– user52804
    Jun 16 at 15:16
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    This is very much the direction Sartre takes things. Freedom is a part of responsibility, which is a psychological necessity. Since our psychology exists, and we have no choice but to provide for its necessities, freedom exists. Who cares what physics thinks? The problem is that we have very high expectations of science (or religion, or whatever else you put in that place) which cannot ever be met if determinism fails. We absolutely expect conflicting things. God must both know the future, and let us choose it. Jun 16 at 17:06
  • "Who cares what physics thinks?" this is what I meant. I totally agree.
    – user52804
    Jun 17 at 8:10
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The idea of free will exists in the same way that the idea of unicorns and vampires exist; the existence of the idea does not prove the existence of the object itself.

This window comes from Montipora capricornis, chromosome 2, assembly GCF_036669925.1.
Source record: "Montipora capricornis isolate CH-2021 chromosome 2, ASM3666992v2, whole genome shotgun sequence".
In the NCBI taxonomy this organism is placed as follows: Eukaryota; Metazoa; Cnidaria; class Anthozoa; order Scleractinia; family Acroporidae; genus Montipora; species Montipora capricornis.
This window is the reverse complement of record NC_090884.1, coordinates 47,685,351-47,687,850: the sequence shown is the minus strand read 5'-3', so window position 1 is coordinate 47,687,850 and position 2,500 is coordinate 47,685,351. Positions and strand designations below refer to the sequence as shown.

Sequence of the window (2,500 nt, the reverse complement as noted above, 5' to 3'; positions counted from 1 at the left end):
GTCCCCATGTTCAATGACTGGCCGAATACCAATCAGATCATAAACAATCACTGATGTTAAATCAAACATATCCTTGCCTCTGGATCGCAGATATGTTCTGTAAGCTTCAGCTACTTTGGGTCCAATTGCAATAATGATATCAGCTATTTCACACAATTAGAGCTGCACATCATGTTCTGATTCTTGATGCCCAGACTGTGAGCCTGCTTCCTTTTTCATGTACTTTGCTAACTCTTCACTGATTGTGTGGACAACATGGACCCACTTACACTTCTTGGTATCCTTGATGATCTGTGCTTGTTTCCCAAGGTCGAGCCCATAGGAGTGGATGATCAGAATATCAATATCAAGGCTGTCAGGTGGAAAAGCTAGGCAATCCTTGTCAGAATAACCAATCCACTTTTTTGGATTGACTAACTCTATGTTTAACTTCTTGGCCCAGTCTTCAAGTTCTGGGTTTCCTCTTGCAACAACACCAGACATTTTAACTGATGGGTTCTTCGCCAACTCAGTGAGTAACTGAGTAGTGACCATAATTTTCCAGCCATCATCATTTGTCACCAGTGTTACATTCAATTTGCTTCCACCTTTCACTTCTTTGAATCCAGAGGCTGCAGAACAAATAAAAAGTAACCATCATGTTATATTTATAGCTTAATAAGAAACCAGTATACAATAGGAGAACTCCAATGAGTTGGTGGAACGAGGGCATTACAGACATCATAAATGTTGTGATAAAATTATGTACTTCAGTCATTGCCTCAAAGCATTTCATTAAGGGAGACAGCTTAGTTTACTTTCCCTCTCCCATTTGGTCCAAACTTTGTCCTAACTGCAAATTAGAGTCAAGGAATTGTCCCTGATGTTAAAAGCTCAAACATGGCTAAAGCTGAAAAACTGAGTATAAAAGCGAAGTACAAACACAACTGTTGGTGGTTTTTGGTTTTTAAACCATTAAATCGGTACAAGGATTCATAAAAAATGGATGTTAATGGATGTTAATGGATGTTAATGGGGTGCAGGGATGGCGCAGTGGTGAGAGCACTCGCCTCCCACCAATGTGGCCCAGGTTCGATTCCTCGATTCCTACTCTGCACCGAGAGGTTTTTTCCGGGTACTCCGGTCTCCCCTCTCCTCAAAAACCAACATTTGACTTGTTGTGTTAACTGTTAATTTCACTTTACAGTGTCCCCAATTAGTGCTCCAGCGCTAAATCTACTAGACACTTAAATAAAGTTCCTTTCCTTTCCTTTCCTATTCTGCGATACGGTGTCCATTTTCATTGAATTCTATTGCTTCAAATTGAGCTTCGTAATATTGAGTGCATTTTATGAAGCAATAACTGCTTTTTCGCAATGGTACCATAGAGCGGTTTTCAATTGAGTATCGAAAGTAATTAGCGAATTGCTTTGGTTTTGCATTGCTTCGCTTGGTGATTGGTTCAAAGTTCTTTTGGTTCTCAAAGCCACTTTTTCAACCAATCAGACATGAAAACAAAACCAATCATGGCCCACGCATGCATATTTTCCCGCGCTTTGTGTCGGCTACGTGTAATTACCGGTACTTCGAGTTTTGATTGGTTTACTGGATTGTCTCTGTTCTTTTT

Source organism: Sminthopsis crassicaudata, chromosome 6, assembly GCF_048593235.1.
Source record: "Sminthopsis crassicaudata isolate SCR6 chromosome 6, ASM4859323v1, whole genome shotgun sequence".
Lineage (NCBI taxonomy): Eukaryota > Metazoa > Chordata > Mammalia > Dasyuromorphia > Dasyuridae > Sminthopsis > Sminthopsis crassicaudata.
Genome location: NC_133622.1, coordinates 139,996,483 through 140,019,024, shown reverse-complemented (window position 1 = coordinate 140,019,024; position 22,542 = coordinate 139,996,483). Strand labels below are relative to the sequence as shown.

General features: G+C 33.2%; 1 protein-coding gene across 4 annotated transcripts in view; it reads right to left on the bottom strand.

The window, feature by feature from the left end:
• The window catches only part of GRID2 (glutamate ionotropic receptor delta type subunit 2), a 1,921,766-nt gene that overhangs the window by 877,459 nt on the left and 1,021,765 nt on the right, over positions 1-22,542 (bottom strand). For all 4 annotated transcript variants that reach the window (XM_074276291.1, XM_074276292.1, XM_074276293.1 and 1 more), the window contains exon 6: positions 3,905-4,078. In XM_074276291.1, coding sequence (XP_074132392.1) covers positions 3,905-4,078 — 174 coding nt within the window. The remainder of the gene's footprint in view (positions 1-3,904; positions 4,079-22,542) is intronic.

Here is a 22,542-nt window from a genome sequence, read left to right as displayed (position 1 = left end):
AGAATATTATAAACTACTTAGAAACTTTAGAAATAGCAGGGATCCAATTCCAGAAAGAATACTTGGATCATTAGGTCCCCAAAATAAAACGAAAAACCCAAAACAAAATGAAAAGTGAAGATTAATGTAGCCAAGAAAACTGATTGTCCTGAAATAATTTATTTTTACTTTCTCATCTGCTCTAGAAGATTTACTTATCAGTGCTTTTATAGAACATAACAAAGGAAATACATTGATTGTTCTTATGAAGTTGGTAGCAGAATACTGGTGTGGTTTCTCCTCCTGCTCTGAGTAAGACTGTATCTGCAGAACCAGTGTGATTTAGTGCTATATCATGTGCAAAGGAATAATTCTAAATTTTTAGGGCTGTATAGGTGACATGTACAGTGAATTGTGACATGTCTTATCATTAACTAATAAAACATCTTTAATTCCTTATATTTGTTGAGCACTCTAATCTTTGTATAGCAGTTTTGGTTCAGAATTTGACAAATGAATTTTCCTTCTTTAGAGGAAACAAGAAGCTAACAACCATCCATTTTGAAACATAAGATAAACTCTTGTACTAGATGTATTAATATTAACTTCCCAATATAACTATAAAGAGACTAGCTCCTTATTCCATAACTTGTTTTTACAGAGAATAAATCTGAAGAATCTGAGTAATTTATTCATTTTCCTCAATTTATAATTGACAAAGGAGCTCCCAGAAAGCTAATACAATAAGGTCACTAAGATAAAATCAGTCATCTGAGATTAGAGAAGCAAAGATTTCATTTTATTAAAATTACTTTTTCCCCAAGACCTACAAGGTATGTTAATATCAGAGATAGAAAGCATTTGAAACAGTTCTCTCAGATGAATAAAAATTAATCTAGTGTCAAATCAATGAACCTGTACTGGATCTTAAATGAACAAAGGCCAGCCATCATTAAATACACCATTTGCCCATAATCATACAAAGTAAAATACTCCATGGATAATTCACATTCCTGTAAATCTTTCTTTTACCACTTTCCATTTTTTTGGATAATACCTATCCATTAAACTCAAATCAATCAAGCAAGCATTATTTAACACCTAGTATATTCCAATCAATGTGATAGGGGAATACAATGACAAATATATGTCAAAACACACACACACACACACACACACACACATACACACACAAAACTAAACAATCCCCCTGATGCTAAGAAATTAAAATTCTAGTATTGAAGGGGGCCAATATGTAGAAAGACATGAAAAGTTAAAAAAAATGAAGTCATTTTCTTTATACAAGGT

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    +1 Essentially correct. Two problems: a) impossibility of proof: it is impossible to prove free will, so it is just an idea; b) existence: this answer describes precisely how the idea of free will exists in someone's head; given that free will is an idea, it exists as such.
    – RodolfoAP
    Jul 20 at 14:38
  • I suggest that proving free will is not known to be impossible, although it’s obviously difficult and problematic, and I certainly don’t know how to do it.
    – Frog
    Jul 20 at 21:20
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What you are talking about is compatibilism: the idea free-will is meaningful, but not fundamental. Eg it is emergent, or a kind of heuristic to make conversation & prediction of others easier, or it's psychologically (a way to organise our behaviours to match our aims using the short-hand of intentions) or biologically (global workspace), or computationally (self-model in a strange loop) useful.